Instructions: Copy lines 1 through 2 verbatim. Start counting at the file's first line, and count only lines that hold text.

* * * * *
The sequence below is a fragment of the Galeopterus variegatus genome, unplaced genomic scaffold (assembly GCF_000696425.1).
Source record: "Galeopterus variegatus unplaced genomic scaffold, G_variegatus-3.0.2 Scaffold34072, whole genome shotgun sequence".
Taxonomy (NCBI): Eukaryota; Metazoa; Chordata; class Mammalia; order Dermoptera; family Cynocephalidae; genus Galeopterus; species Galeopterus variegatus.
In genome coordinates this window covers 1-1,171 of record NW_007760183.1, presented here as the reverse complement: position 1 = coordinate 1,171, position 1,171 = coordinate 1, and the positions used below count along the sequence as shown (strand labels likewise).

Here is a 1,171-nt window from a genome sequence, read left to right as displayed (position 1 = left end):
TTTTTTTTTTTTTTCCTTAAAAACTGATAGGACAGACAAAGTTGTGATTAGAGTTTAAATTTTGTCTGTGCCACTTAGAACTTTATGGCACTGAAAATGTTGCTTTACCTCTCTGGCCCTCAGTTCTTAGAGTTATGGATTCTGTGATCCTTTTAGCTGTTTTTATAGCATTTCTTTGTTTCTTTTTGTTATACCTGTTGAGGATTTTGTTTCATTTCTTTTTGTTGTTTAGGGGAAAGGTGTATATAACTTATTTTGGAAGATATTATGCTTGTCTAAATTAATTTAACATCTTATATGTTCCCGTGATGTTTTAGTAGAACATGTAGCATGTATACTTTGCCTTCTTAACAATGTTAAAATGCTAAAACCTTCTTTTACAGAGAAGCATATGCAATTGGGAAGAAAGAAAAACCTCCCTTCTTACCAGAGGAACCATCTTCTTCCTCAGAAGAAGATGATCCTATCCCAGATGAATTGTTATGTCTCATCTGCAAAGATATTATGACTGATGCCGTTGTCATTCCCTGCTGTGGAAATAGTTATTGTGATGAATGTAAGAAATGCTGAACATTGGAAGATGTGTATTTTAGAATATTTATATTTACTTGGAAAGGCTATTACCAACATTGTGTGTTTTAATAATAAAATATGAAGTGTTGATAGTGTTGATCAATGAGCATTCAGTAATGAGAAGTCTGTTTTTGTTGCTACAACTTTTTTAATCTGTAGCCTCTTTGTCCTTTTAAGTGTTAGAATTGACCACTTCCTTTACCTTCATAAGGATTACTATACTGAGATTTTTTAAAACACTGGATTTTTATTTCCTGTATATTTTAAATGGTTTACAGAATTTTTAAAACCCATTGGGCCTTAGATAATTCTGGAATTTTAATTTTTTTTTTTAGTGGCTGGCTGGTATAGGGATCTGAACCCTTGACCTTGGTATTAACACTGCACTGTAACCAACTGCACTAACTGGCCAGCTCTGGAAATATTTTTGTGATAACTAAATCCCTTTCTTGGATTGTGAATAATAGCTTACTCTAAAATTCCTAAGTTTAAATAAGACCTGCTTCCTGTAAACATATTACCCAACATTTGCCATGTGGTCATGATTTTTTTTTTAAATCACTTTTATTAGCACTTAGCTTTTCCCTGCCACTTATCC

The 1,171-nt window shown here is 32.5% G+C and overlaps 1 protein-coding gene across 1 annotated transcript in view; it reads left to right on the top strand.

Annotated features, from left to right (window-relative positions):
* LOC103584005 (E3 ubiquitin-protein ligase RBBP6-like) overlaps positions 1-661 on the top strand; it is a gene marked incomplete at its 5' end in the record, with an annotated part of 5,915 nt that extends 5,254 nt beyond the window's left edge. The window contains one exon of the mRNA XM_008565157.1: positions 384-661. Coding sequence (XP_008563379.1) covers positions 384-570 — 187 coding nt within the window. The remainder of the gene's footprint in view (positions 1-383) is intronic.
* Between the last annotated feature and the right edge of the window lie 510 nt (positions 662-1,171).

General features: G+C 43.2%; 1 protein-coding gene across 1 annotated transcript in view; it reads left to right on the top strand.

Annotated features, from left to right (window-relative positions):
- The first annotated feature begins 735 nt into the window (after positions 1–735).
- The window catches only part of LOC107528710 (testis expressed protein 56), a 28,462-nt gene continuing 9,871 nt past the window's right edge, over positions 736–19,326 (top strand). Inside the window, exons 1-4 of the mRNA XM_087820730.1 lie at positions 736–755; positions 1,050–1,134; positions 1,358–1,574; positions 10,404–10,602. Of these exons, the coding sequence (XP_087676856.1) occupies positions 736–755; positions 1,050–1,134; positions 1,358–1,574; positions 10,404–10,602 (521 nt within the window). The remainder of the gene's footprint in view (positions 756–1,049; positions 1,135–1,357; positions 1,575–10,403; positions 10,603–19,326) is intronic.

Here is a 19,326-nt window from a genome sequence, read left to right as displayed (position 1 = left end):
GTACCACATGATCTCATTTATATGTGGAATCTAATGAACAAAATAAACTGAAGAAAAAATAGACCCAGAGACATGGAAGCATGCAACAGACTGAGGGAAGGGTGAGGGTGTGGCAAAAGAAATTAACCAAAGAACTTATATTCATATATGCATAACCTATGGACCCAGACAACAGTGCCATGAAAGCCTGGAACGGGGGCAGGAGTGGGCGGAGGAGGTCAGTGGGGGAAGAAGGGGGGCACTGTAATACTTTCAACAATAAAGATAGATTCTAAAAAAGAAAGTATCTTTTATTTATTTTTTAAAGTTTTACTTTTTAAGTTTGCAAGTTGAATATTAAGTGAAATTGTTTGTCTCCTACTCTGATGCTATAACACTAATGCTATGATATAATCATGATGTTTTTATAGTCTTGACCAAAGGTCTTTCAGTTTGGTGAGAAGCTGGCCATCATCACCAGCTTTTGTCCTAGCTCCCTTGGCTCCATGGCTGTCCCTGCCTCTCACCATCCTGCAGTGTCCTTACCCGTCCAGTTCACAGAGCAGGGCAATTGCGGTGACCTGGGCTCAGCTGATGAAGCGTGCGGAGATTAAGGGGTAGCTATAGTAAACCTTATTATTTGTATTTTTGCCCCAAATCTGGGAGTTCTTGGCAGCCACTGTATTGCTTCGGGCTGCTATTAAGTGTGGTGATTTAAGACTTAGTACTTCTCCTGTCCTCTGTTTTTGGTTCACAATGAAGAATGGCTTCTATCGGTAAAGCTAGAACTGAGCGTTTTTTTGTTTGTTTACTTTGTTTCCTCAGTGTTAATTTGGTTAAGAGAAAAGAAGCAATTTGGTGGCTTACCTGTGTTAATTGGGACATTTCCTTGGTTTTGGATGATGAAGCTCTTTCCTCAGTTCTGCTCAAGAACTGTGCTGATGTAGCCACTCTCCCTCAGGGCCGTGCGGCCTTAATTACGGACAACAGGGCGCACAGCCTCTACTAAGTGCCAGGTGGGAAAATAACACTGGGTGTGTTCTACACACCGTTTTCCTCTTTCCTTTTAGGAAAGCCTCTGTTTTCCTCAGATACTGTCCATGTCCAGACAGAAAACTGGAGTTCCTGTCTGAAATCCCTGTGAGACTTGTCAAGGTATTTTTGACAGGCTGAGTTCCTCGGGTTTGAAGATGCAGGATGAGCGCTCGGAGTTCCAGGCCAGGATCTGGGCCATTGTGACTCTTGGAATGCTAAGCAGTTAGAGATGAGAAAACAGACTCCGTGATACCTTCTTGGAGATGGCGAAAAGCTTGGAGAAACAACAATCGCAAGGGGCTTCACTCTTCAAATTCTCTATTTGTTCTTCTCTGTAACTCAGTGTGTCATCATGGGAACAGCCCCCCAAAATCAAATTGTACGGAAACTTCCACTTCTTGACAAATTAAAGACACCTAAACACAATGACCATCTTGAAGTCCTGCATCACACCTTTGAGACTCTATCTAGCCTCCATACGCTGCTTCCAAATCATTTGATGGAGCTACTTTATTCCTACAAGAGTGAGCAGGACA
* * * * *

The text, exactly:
The sequence below is a fragment of the Galeopterus variegatus genome, unplaced genomic scaffold (assembly GCF_000696425.1).
Source record: "Galeopterus variegatus unplaced genomic scaffold, G_variegatus-3.0.2 Scaffold34072, whole genome shotgun sequence".